Palm Sunday – The 10th of Nisan
As they have for 1,000 years, all of Israel is gathered in Jerusalem to remember when the Angel of Death passed over the houses marked by the blood of the lamb in Egypt.
And as they have done every 10th of Nisan, the Jewish people go out to the fields to select an unblemished lamb that will serve as the sacrifice for their family. Many will travel down the road to Bethlehem toward the tower of Migdal Eder (“Tower of the Flock” in Hebrew).
According to Ancient rabbinical texts, animals kept in the fields from Jerusalem to the tower of Migdal Eder were considered holy and set apart for Temple sacrifices. While the proximity of these fields to the Temple was helpful, there was a more important reason for them to be counted holy.
A Messianic propechy from the book of Micah set Bethlehem and the “Tower of the Flock” apart.
In that day, declares the Lord,
I will assemble the lame
and gather those who have been driven away
and those whom I have afflicted;
and the lame I will make the remnant,
and those who were cast off, a strong nation;
and the Lord will reign over them in Mount Zion
from this time forth and forevermore.
And you, O Tower of the Flock (Migdal Eder),
hill of the daughter of Zion,
to you shall it come,
the former dominion shall come,
kingship for the daughter of Jerusalem.
But you, O Bethlehem Ephrathah,
who are too little to be among the clans of Judah,
from you shall come forth for me
one who is to be ruler in Israel,
whose coming forth is from of old,
from ancient days.
So, Israel has spent the afternoon in the fields choosing unblemished male lambs for the sacrifice. After choosing their lambs, the people bring them back in procession through the sheep gate in Jerusalem. There the lambs will remain “visible” in their homes for four days according to the Lord’s command in Exodus 12.
3 Tell all the congregation of Israel that on the tenth day of this month every man shall take a lamb according to their fathers’ houses, a lamb for a household. 4 And if the household is too small for a lamb, then he and his nearest neighbor shall take according to the number of persons; according to what each can eat you shall make your count for the lamb. 5 Your lamb shall be without blemish, a male a year old. You may take it from the sheep or from the goats, 6 and you shall keep it until the fourteenth day of this month, when the whole assembly of the congregation of Israel shall kill their lambs at twilight.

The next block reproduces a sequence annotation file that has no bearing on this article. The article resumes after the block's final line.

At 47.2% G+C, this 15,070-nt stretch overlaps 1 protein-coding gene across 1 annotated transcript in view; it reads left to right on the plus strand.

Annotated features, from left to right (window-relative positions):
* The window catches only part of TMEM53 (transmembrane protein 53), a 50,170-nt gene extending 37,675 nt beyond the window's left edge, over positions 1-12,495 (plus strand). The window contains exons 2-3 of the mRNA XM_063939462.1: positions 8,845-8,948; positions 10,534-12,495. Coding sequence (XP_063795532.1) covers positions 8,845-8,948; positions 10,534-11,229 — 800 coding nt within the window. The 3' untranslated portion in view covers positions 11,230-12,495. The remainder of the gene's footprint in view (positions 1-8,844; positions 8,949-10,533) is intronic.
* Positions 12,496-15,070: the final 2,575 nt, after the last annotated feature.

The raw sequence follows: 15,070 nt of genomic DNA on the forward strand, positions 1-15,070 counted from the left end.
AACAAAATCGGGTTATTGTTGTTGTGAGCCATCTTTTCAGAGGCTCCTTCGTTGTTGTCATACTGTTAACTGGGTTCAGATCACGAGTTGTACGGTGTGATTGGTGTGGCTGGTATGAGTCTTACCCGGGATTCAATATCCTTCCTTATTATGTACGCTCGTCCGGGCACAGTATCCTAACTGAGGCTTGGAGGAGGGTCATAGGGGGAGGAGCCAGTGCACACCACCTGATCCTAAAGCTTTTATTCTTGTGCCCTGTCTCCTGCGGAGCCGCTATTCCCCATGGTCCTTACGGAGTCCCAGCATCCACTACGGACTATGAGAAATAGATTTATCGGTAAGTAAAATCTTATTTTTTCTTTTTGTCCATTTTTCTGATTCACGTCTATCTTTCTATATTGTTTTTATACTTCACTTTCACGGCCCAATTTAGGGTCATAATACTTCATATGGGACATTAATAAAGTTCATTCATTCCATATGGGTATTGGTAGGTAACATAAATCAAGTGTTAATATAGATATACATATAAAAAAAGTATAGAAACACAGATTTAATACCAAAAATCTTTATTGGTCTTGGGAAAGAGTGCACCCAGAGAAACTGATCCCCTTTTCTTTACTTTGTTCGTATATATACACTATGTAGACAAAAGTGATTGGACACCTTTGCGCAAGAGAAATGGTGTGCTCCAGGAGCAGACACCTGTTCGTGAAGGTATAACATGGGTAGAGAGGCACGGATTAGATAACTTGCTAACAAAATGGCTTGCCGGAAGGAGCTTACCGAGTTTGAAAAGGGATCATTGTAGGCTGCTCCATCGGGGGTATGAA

The lamb was to remain under watchful care of the family for four days so that everyone could observe the lamb’s perfection and become familiar with him (and attached to him) prior to the sacrifice.
As evening falls, the crowds are ushering their perfect sacrifices into the city. And Jesus joins in the procession.
Now when they drew near to Jerusalem and came to Bethphage, to the Mount of Olives, then Jesus sent two disciples, 2 saying to them, “Go into the village in front of you, and immediately you will find a donkey tied, and a colt with her. Untie them and bring them to me. 3 If anyone says anything to you, you shall say, ‘The Lord needs them,’ and he will send them at once.” 4 This took place to fulfill what was spoken by the prophet, saying,
5 “Say to the daughter of Zion,
‘Behold, your king is coming to you,
humble, and mounted on a donkey,
on a colt, the foal of a beast of burden.’”
6 The disciples went and did as Jesus had directed them. 7 They brought the donkey and the colt and put on them their cloaks, and he sat on them. 8 Most of the crowd spread their cloaks on the road, and others cut branches from the trees and spread them on the road. 9 And the crowds that went before him and that followed him were shouting, “Hosanna to the Son of David! Blessed is he who comes in the name of the Lord! Hosanna in the highest!” 10 And when he entered Jerusalem, the whole city was stirred up, saying, “Who is this?” 11 And the crowds said, “This is the prophet Jesus, from Nazareth of Galilee.”
Christ, our Passover Lamb, (1 Cor. 5:7) will make himself “visible” to the people of Jerusalem over the next four days, proving his perfection and affording them the opportunity to know him.
But Jesus work for today is finished:
11 And he entered Jerusalem and went into the temple. And when he had looked around at everything, as it was already late, he went out to Bethany with the twelve.